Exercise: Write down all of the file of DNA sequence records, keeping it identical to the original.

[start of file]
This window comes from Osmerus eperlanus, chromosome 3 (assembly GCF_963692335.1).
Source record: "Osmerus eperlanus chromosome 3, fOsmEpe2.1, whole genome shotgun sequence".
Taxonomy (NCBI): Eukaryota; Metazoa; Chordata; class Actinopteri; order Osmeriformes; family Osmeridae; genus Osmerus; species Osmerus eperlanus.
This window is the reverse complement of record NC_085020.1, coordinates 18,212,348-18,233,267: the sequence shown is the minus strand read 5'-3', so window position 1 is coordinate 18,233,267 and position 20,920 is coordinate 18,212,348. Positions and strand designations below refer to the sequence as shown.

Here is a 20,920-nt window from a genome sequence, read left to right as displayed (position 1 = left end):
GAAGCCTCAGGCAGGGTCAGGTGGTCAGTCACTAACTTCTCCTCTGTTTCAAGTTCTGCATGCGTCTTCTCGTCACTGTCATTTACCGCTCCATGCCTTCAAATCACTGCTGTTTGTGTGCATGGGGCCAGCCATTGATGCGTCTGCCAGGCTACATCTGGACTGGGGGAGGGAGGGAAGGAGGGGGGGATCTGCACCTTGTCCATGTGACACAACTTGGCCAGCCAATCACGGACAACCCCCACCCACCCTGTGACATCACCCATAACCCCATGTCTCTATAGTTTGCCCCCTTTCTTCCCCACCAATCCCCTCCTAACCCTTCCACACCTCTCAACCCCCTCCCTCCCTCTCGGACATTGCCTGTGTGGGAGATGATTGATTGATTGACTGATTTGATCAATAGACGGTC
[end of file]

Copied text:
This window comes from Osmerus eperlanus, chromosome 3 (assembly GCF_963692335.1).
Source record: "Osmerus eperlanus chromosome 3, fOsmEpe2.1, whole genome shotgun sequence".
Taxonomy (NCBI): Eukaryota; Metazoa; Chordata; class Actinopteri; order Osmeriformes; family Osmeridae; genus Osmerus; species Osmerus eperlanus.
This window is the reverse complement of record NC_085020.1, coordinates 18,212,348-18,233,267: the sequence shown is the minus strand read 5'-3', so window position 1 is coordinate 18,233,267 and position 20,920 is coordinate 18,212,348. Positions and strand designations below refer to the sequence as shown.

Here is a 20,920-nt window from a genome sequence, read left to right as displayed (position 1 = left end):
GAAGCCTCAGGCAGGGTCAGGTGGTCAGTCACTAACTTCTCCTCTGTTTCAAGTTCTGCATGCGTCTTCTCGTCACTGTCATTTACCGCTCCATGCCTTCAAATCACTGCTGTTTGTGTGCATGGGGCCAGCCATTGATGCGTCTGCCAGGCTACATCTGGACTGGGGGAGGGAGGGAAGGAGGGGGGGATCTGCACCTTGTCCATGTGACACAACTTGGCCAGCCAATCACGGACAACCCCCACCCACCCTGTGACATCACCCATAACCCCATGTCTCTATAGTTTGCCCCCTTTCTTCCCCACCAATCCCCTCCTAACCCTTCCACACCTCTCAACCCCCTCCCTCCCTCTCGGACATTGCCTGTGTGGGAGATGATTGATTGATTGACTGATTTGATCAATAGACGGTC